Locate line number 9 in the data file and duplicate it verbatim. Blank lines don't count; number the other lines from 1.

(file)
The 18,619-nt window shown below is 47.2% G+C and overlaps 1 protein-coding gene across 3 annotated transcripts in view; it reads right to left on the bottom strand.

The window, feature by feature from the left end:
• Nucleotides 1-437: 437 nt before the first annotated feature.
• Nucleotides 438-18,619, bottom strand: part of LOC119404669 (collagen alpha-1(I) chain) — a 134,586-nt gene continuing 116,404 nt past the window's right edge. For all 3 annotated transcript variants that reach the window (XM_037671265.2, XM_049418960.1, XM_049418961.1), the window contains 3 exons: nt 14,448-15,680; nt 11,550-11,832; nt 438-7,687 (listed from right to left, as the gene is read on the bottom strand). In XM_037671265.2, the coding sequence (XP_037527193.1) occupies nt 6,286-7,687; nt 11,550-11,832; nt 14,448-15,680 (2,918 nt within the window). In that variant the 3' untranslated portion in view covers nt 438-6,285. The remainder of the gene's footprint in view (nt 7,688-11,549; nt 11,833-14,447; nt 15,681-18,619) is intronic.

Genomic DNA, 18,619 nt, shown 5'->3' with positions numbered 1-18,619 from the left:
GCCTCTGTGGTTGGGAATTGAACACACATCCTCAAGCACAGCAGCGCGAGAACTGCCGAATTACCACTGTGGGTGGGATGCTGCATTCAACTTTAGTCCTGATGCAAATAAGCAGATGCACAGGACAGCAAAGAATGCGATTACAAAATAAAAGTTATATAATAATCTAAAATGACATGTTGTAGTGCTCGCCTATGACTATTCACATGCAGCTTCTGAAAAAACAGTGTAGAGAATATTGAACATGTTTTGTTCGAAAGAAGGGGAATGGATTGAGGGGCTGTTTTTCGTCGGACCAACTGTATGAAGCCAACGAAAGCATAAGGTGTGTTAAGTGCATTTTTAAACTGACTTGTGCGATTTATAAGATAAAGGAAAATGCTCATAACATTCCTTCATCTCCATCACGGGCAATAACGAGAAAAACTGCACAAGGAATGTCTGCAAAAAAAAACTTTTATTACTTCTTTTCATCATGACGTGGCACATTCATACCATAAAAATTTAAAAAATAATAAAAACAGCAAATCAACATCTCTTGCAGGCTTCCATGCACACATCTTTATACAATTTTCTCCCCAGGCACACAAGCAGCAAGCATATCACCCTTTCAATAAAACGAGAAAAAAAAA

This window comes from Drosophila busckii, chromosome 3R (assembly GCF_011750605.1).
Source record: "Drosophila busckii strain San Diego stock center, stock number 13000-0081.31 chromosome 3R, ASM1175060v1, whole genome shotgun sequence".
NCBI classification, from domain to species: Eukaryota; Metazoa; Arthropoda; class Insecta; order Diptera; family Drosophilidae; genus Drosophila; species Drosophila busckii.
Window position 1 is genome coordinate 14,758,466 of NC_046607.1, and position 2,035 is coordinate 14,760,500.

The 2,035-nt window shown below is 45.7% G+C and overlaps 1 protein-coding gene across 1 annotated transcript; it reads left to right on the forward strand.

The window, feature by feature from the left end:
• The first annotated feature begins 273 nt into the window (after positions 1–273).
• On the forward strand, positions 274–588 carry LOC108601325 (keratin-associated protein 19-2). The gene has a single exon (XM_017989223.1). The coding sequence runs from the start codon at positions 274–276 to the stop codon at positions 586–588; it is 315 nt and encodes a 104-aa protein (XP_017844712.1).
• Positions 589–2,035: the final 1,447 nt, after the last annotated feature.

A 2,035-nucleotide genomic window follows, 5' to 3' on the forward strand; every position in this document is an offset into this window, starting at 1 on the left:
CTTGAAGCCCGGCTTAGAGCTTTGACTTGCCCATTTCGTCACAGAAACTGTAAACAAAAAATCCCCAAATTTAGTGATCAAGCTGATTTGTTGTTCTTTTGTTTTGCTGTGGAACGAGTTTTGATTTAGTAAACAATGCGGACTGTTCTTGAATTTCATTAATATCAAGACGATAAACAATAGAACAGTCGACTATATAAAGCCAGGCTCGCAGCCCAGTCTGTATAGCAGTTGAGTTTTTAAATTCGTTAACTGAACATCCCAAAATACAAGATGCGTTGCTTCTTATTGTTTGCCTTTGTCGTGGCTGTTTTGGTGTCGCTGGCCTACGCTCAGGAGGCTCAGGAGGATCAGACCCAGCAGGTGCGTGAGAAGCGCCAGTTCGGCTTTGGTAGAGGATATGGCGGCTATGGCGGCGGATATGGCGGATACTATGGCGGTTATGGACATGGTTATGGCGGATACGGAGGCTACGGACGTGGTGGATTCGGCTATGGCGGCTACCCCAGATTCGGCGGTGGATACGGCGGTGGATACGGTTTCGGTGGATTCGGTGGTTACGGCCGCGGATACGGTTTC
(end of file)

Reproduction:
NCBI classification, from domain to species: Eukaryota; Metazoa; Arthropoda; class Insecta; order Diptera; family Drosophilidae; genus Drosophila; species Drosophila busckii.